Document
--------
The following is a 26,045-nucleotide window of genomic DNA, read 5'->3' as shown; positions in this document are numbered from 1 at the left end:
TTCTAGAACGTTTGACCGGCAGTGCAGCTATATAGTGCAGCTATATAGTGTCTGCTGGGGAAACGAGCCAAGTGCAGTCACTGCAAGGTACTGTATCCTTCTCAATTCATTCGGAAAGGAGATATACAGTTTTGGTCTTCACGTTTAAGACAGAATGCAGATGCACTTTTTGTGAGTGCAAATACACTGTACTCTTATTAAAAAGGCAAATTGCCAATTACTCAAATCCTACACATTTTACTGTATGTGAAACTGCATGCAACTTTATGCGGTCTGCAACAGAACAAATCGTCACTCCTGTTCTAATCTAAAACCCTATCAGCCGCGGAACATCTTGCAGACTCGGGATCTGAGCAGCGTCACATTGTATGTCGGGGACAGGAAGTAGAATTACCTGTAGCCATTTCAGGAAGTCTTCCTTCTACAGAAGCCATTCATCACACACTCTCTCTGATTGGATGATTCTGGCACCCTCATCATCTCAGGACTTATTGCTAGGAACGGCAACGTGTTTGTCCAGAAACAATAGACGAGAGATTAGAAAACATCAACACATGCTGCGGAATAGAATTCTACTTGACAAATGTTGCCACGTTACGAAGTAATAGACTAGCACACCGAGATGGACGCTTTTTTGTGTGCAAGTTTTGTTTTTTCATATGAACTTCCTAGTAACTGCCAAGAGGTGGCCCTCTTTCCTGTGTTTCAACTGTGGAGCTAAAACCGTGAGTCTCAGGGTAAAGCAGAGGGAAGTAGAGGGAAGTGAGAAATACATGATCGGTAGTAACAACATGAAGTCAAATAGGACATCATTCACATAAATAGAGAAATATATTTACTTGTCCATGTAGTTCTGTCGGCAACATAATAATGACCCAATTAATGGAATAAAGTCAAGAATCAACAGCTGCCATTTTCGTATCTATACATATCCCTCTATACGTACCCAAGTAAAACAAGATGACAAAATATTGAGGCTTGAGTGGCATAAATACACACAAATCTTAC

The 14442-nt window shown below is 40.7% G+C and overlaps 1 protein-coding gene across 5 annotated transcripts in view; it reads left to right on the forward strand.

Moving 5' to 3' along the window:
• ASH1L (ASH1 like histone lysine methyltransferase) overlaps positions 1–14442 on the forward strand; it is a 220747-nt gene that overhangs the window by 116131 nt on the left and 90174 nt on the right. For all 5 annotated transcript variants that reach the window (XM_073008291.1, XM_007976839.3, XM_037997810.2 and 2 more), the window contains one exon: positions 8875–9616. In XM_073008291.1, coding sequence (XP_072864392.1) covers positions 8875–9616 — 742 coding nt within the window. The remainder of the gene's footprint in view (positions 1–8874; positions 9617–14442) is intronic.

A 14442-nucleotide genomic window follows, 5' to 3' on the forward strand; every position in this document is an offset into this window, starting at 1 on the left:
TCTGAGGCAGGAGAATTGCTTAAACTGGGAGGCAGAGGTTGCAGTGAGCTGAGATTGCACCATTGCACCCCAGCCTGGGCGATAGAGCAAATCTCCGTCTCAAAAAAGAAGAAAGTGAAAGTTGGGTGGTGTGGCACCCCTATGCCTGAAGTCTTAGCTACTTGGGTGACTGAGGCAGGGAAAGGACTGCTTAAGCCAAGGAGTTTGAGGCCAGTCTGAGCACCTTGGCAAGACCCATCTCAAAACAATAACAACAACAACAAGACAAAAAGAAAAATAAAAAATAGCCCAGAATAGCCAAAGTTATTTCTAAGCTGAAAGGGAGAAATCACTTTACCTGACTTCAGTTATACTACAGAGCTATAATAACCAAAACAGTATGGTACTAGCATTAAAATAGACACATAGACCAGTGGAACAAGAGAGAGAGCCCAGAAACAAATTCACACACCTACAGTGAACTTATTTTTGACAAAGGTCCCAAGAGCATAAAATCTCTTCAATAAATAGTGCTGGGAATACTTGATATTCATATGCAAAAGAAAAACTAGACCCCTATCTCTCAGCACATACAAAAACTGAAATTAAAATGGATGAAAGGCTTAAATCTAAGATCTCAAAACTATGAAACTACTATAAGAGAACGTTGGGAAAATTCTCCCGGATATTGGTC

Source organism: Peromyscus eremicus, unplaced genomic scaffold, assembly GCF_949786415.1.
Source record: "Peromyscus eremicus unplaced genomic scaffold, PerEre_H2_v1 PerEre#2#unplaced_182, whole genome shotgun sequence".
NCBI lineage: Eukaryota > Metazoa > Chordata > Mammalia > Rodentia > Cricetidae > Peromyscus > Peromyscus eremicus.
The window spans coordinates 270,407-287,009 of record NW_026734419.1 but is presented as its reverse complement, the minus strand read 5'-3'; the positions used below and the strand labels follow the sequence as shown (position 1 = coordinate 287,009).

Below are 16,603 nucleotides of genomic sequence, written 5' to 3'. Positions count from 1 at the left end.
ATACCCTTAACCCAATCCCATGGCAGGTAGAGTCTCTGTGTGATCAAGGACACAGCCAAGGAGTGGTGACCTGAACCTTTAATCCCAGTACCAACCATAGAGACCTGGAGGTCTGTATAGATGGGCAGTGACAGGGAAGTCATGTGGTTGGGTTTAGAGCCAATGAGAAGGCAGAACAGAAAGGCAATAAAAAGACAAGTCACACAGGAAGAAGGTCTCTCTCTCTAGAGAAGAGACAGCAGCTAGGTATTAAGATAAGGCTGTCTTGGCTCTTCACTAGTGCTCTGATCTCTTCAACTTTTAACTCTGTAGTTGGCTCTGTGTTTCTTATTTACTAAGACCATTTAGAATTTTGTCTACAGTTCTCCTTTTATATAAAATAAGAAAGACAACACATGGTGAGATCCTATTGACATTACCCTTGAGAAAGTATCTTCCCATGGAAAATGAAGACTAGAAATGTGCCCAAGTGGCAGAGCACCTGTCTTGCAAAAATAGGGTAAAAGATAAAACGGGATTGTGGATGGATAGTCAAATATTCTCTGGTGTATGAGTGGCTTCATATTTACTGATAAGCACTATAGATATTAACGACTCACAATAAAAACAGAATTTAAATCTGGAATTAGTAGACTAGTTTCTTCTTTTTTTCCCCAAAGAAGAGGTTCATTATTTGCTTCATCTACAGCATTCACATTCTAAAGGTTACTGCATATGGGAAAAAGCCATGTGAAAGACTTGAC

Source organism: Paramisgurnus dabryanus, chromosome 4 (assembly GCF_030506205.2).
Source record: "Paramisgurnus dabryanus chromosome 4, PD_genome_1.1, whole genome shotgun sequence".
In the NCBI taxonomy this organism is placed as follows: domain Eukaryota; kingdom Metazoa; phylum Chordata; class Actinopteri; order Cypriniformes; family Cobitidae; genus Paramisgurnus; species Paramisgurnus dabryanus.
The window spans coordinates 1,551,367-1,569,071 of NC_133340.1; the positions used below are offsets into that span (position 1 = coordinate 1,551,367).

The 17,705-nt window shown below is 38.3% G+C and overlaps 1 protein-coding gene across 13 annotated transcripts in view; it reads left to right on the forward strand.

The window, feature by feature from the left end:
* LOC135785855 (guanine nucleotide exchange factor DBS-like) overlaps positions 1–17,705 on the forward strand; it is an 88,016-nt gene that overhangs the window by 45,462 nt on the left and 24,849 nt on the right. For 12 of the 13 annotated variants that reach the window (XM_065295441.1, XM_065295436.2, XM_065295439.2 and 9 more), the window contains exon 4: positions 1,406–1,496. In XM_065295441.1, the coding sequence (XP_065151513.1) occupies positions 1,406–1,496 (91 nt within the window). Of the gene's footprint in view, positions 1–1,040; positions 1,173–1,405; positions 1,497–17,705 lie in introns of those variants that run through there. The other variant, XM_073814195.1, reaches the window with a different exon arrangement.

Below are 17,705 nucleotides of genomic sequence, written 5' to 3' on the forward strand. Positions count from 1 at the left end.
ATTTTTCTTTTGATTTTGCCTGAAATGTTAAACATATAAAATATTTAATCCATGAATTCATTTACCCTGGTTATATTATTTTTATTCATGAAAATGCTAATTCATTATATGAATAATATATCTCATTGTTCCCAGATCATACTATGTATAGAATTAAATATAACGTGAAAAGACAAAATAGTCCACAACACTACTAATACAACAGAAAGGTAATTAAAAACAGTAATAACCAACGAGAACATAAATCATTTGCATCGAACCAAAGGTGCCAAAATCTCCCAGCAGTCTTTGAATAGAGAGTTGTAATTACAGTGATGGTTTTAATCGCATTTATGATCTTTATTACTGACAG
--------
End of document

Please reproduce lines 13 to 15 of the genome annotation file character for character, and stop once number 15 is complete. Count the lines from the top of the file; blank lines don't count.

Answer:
ATACCCTTAACCCAATCCCATGGCAGGTAGAGTCTCTGTGTGATCAAGGACACAGCCAAGGAGTGGTGACCTGAACCTTTAATCCCAGTACCAACCATAGAGACCTGGAGGTCTGTATAGATGGGCAGTGACAGGGAAGTCATGTGGTTGGGTTTAGAGCCAATGAGAAGGCAGAACAGAAAGGCAATAAAAAGACAAGTCACACAGGAAGAAGGTCTCTCTCTCTAGAGAAGAGACAGCAGCTAGGTATTAAGATAAGGCTGTCTTGGCTCTTCACTAGTGCTCTGATCTCTTCAACTTTTAACTCTGTAGTTGGCTCTGTGTTTCTTATTTACTAAGACCATTTAGAATTTTGTCTACAGTTCTCCTTTTATATAAAATAAGAAAGACAACACATGGTGAGATCCTATTGACATTACCCTTGAGAAAGTATCTTCCCATGGAAAATGAAGACTAGAAATGTGCCCAAGTGGCAGAGCACCTGTCTTGCAAAAATAGGGTAAAAGATAAAACGGGATTGTGGATGGATAGTCAAATATTCTCTGGTGTATGAGTGGCTTCATATTTACTGATAAGCACTATAGATATTAACGACTCACAATAAAAACAGAATTTAAATCTGGAATTAGTAGACTAGTTTCTTCTTTTTTTCCCCAAAGAAGAGGTTCATTATTTGCTTCATCTACAGCATTCACATTCTAAAGGTTACTGCATATGGGAAAAAGCCATGTGAAAGACTTGAC

Source organism: Paramisgurnus dabryanus, chromosome 4 (assembly GCF_030506205.2).
Source record: "Paramisgurnus dabryanus chromosome 4, PD_genome_1.1, whole genome shotgun sequence".